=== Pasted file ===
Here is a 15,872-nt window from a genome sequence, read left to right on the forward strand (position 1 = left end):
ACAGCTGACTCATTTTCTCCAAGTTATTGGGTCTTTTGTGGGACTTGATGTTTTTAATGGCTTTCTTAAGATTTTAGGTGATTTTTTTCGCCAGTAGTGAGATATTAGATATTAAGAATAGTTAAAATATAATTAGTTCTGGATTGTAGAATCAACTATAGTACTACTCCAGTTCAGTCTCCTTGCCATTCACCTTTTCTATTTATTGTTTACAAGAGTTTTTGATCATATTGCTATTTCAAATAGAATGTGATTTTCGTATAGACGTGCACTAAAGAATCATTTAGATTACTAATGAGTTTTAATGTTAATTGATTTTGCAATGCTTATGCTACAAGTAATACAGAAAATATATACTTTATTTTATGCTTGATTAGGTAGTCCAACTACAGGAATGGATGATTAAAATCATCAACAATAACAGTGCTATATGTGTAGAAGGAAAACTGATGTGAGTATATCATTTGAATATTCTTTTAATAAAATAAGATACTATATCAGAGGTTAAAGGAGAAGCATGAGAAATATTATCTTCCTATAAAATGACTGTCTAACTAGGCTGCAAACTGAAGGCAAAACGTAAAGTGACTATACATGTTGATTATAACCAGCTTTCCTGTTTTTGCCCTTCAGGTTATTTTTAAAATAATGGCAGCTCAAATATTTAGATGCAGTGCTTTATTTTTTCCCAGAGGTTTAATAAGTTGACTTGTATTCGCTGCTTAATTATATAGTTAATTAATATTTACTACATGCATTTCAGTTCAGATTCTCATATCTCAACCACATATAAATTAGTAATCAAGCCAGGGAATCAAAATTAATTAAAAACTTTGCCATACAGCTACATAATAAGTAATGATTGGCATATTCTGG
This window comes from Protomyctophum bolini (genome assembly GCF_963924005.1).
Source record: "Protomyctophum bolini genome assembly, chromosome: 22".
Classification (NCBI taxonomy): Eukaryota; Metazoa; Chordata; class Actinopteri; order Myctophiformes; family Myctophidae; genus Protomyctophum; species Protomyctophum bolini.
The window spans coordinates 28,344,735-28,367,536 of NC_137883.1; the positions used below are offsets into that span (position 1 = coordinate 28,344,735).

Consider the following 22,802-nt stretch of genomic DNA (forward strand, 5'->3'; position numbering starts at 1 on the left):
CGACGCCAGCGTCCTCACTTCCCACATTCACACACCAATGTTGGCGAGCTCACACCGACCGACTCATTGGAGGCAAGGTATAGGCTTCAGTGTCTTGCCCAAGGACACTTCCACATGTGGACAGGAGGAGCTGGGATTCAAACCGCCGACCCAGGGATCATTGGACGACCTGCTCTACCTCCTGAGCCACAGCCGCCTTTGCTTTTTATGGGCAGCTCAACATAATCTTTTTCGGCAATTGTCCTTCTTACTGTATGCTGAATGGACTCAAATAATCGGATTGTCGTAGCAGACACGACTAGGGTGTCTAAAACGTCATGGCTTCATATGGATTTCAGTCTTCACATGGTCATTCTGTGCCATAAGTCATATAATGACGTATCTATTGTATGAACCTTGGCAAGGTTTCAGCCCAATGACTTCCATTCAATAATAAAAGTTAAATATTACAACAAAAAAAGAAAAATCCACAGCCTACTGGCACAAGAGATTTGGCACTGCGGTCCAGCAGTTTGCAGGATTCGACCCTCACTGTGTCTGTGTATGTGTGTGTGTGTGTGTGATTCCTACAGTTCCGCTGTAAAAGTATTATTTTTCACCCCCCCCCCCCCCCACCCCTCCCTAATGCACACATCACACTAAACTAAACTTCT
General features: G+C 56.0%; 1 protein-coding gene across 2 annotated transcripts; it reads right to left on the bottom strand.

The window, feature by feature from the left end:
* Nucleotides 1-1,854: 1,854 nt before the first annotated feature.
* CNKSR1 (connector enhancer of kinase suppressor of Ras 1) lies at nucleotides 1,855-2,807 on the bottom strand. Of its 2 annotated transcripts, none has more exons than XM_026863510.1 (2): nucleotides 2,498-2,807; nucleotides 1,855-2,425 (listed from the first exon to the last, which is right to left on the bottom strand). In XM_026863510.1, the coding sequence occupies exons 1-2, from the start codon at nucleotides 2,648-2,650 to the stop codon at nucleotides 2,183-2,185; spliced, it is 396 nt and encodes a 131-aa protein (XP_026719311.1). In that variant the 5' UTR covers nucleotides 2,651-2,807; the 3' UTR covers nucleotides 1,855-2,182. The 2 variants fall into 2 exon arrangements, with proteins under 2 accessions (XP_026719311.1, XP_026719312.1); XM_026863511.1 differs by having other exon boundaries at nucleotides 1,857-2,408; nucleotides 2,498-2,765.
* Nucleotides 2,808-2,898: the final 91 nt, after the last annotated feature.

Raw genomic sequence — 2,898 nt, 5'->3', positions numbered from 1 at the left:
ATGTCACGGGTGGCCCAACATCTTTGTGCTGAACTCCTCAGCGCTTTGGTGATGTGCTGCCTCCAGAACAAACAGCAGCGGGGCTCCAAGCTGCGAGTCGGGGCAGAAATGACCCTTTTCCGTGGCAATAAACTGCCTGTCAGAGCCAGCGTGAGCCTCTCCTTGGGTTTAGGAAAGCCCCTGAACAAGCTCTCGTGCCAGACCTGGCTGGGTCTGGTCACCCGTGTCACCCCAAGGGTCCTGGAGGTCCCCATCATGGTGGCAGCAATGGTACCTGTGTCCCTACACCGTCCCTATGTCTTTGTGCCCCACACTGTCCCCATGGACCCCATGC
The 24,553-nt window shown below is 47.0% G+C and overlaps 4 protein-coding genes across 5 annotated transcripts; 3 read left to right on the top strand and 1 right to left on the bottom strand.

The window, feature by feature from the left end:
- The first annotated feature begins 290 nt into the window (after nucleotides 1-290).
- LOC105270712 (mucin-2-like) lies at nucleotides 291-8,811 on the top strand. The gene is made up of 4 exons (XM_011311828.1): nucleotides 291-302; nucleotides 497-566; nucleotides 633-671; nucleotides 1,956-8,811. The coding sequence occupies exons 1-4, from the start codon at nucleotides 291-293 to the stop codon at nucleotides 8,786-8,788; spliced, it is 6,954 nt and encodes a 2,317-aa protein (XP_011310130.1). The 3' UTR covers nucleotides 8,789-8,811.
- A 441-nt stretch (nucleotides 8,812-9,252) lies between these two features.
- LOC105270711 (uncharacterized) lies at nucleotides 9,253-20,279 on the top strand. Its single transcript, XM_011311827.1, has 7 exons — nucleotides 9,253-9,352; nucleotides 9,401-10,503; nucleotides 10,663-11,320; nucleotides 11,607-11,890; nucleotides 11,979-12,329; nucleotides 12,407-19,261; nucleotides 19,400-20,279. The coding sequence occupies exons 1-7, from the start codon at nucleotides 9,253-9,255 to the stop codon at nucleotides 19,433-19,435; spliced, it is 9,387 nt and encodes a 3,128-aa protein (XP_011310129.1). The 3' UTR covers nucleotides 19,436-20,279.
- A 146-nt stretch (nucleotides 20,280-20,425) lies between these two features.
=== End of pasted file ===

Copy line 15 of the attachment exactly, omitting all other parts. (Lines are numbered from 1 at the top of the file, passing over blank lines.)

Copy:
ATGTCACGGGTGGCCCAACATCTTTGTGCTGAACTCCTCAGCGCTTTGGTGATGTGCTGCCTCCAGAACAAACAGCAGCGGGGCTCCAAGCTGCGAGTCGGGGCAGAAATGACCCTTTTCCGTGGCAATAAACTGCCTGTCAGAGCCAGCGTGAGCCTCTCCTTGGGTTTAGGAAAGCCCCTGAACAAGCTCTCGTGCCAGACCTGGCTGGGTCTGGTCACCCGTGTCACCCCAAGGGTCCTGGAGGTCCCCATCATGGTGGCAGCAATGGTACCTGTGTCCCTACACCGTCCCTATGTCTTTGTGCCCCACACTGTCCCCATGGACCCCATGC